Back in 2005, an opposition MP expressed concern over the allocation of coal blocks to some private companies. Hansraj Gangaram Ahir of the BJP strongly believed that the Parliamentary Standing Committee on Coal and Steel should have gone in for an auction of the coal blocks.
He therefore informed the Coal Minister Shibu Soren that other members of the committee were ignoring his well-meaning advice, but no action was taken. Two years later, Ahir wrote to Prime Minister Manmohan Singh who was then holding the Coal portfolio. All that the Chandrapur MP got in reply was a mere acknowledgement of his mail.
Ahir sent 14 more letters to the PM, and also the then Finance Minister Pranab Mukherjee. Apparently these missives ended up in the dustbin, as the UPA-I government continued to allocate scores of coal blocks to undeserving parties.
Ahir then decided to alert the Central Vigilance Commission (CVC) about the massive corruption. In 2010, the Comptroller and Auditor General was also apprised.
Ahir convinced as many as 19 NDA members of Parliament to sign on his petition that demanded a complete audit of the coal blocks allocation. Even as the CAG started looking into the matter, Ahir and party colleague Prakash Javadekar lodged a complaint with the CVC. As a result, the Central Bureau of Investigation launched their probe.
In 2012, the CAG said in its report that the total loss to the exchequer due the allotment of coal blocks was a staggering Rs 1.86 lakh crore. Ahir does not quite agree with the CAG's estimate, he believes that the potential lost revenue is much greater.
According to him, the government deliberately gave away coal blocks to private firms. Not only was Coal India ignored in the process, other public sector undertakings like Steel Authority of India, National Mineral Development Corporation, National Aluminium Company Limited and Rashtriya Ispat Nigam were also not allocated the coal blocks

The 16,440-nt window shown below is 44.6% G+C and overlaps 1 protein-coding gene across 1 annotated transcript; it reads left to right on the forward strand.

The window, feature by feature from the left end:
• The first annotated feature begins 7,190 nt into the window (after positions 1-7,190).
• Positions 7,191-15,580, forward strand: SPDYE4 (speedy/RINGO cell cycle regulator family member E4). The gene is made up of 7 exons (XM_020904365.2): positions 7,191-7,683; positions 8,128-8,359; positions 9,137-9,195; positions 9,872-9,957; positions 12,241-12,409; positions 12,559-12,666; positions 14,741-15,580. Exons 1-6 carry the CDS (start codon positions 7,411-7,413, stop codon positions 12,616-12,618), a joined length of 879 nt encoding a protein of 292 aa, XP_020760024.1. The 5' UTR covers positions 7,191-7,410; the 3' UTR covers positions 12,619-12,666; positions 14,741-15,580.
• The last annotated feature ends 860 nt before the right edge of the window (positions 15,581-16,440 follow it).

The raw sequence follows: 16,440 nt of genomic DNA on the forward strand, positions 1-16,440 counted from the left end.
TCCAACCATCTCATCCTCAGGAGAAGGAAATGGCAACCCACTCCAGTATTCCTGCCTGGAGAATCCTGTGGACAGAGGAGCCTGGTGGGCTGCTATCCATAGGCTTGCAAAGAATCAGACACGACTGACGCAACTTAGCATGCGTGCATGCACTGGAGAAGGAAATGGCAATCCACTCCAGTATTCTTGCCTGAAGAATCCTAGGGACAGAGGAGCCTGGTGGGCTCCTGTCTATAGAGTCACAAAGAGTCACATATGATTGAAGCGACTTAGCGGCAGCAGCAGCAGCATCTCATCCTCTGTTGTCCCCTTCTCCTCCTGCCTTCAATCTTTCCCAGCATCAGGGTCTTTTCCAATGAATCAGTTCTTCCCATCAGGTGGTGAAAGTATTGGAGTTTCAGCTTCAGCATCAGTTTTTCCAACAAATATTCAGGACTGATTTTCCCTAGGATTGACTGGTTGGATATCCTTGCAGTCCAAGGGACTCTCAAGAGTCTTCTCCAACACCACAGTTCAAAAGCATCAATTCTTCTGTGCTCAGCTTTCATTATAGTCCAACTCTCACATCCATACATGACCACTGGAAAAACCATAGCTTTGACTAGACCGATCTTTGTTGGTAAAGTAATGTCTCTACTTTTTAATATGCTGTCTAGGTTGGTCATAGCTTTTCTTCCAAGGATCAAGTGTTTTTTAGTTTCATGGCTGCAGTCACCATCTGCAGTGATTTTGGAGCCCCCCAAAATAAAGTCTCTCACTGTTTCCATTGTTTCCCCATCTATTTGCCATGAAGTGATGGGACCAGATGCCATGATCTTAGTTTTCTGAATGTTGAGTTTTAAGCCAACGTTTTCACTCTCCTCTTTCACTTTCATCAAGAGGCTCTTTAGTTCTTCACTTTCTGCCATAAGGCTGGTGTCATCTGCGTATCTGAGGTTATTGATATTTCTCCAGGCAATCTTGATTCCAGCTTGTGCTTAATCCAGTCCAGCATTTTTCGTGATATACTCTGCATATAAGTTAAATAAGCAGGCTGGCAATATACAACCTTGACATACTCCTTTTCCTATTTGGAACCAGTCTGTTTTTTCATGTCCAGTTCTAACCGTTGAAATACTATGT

Ahir points out that many private companies which had received the allocations transferred ownership of the same. What is more shocking is his revelation that 35 coal blocks were given away for a song without the screening committee's knowledge.
Thanks to Ahir's persistence, Coalgate is presently the focus of attention. The uproar over the biggest scam in India's history meant that neither the Lok Sabha nor the Rajya Sabha could transact much business during the Monsoon Session.
With the opposition sticking to its demand for the Prime Minister's resignation, the government is somehow trying to deflect the blame to state governments. However, the effort may not succeed as the BJP has scented blood.
Ahir is content to watch his party take the fight to the ruling Congress. Incidentally, this is not the first time that the 57-year-old has highlighted a coal-related issue. Hailing from a part of Maharashtra that is rich in the 'black diamond', Ahir knows well the value of coal.
In fact on joining politics nearly three decades ago, he took up the cause of farmers whose lands had been acquired by mining companies. Ahir demanded that the ryots be given adequate compensation.